means to convert a liquid into a fine spray or mist). The mobile phase, which
must be volatile, is evaporated, leaving tiny particles of the analytes (you can
see why this detection method will not work with volatile compounds). The
particles are passed through a laser beam and they scatter the laser light. The
scattered light is measured at right angles to the laser beam by a photodiode
Detection is based on the scattering of a beam of light by particles of compound
remaining after evaporation of the mobile phase. It is a universal detector and does
not required a compound to have a chromophore for detection.
MASS SPECTROMETER AS AN
• Liquid chromatography–mass spectrometry (LC-MS, or HPLC-MS) is an
analytical chemistry technique that combines the physical separation
capabilities of liquid chromatography (or HPLC) with the mass analysis
capabilities of mass spectrometry (MS).
• It is a method that combines separation power of HPLC with detection power
of Mass spectrometry.
• Mass spectrometry (MS) is a powerful analytical tool that can supply both
structural information about compounds and quantitative data relating to mass.
• The wavelength scanning is provided by semicircular filter wedges, the
wavelength range being from 4000-690 cm-1 .
• It is not very sensitive and have serious drawback that most mobile phase
solvents absorb strongly in the IR region.
Infrared (IR) detectors have been used to a limited extent only for the analysis of
non-polar lipids, with the specific absorbance for the carbonyl function between
1650 and 1860 cm-1 (or at about 5.75 microns) being the spectral region of value.
• Chiral detectors are used for detection of optically active compounds such as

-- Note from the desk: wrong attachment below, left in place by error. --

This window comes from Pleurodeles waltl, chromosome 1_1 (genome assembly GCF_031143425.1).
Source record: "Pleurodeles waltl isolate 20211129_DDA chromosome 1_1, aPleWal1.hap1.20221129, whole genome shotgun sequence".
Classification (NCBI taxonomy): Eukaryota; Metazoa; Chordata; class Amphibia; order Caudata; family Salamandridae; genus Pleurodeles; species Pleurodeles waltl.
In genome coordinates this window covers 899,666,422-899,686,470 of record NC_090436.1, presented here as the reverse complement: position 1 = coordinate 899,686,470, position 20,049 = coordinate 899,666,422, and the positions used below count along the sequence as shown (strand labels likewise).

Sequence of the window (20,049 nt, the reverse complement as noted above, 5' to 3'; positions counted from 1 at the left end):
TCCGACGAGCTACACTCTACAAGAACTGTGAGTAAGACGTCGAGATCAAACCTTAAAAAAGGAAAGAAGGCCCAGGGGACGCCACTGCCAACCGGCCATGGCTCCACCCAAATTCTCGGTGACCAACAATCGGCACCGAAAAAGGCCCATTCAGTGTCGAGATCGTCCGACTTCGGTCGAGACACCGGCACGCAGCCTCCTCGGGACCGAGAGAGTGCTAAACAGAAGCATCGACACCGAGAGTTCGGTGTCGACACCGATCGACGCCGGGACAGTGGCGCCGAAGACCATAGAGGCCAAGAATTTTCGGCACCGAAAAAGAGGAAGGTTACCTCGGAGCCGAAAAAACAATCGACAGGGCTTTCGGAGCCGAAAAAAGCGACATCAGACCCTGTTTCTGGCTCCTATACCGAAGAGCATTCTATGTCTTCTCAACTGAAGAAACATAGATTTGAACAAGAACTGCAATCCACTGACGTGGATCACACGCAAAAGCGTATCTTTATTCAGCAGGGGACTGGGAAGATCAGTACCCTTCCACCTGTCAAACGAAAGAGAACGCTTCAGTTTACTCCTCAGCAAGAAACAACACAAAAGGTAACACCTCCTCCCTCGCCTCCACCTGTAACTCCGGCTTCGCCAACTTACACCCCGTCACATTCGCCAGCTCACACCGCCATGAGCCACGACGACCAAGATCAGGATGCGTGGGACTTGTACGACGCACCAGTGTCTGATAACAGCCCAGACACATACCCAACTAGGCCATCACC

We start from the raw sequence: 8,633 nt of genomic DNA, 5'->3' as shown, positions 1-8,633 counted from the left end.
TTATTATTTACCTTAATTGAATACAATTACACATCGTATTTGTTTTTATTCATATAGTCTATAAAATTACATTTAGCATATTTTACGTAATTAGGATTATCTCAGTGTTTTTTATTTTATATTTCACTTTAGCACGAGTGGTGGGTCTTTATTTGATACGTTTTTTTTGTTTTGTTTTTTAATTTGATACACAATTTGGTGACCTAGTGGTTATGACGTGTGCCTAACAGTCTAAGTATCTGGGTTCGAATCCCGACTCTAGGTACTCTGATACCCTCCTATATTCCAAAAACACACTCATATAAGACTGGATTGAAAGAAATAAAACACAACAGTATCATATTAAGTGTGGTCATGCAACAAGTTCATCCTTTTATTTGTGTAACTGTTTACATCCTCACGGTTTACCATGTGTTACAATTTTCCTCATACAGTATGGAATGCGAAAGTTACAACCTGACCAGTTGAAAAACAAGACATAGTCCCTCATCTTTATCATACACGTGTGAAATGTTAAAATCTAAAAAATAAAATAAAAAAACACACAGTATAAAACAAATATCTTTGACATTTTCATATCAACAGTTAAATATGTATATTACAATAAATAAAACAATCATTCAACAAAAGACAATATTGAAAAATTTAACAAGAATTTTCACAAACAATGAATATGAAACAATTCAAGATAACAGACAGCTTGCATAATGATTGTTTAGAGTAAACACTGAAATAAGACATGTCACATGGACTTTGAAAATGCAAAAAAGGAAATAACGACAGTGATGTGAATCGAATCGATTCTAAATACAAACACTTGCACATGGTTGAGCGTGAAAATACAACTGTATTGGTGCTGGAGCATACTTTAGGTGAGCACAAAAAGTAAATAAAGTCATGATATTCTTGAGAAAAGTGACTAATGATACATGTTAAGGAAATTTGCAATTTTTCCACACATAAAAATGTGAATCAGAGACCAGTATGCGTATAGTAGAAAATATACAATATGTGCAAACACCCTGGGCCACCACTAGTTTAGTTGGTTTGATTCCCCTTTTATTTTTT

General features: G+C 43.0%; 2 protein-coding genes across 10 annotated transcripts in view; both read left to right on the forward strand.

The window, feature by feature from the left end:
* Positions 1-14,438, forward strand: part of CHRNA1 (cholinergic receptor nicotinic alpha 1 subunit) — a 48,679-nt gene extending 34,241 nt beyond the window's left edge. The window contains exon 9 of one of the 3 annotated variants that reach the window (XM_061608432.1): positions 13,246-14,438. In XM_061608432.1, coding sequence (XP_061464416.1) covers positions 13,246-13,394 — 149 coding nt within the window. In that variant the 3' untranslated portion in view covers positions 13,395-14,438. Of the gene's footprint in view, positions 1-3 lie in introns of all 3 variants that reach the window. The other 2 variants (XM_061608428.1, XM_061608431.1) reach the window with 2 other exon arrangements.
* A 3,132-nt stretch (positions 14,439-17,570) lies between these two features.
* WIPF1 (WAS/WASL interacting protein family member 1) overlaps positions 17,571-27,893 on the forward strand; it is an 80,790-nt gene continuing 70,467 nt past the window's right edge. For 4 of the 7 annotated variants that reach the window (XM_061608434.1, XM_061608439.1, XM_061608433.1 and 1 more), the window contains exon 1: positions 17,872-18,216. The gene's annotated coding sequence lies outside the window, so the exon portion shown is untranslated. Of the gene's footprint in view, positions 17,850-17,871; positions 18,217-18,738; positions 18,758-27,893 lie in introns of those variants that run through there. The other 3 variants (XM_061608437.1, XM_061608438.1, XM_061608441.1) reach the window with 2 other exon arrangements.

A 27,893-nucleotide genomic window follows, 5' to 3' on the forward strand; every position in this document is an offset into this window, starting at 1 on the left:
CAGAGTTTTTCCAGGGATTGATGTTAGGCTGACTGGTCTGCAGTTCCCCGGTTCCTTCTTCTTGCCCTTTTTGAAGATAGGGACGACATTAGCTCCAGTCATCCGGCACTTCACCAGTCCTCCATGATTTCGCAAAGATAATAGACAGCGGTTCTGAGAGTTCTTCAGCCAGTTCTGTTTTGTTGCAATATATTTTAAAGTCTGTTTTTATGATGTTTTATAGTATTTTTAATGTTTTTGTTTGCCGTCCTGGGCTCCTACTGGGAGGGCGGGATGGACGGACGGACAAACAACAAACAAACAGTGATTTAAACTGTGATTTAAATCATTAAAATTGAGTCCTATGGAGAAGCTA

amino acids, sugars, terpenes and other compounds containing an asymmetric
• There are two chiral detection techniques, polarimetry or optical rotary
dispersion (ORD) and circular dichorism (CD).
• ORD detectors are based on differences in refractive index and CD detectors
differentiate enantiomers by measuring differences between the absorption of
light and left-handed circularly polarized light due to existence of a chiral
Detector is the key element which is present in any
device that is used for the identification and
estimation of any compound. It detects in a faster rate
i.e., within some fractions of second. Hence a
detector is considered as a brain of an instrument.
Without the help of an detector, no one would be
able to analyze any compound.
• Handbook of pharmaceutical analysis- by Lena Ohannesian and
Antony J. Streeter.
• Liquid chromatography detectors – by Raymond P. W. Scott.
• Chiral chromatography- by T. E. Beesley and R. P. W. Scott.
• High performance liquid chromatography detectors- Review.
International research journal of pharmacy.
• Detectors for high-performance liquid chromatography of lipids
with special reference to evaporative light-scattering detection.
By- William W. Christie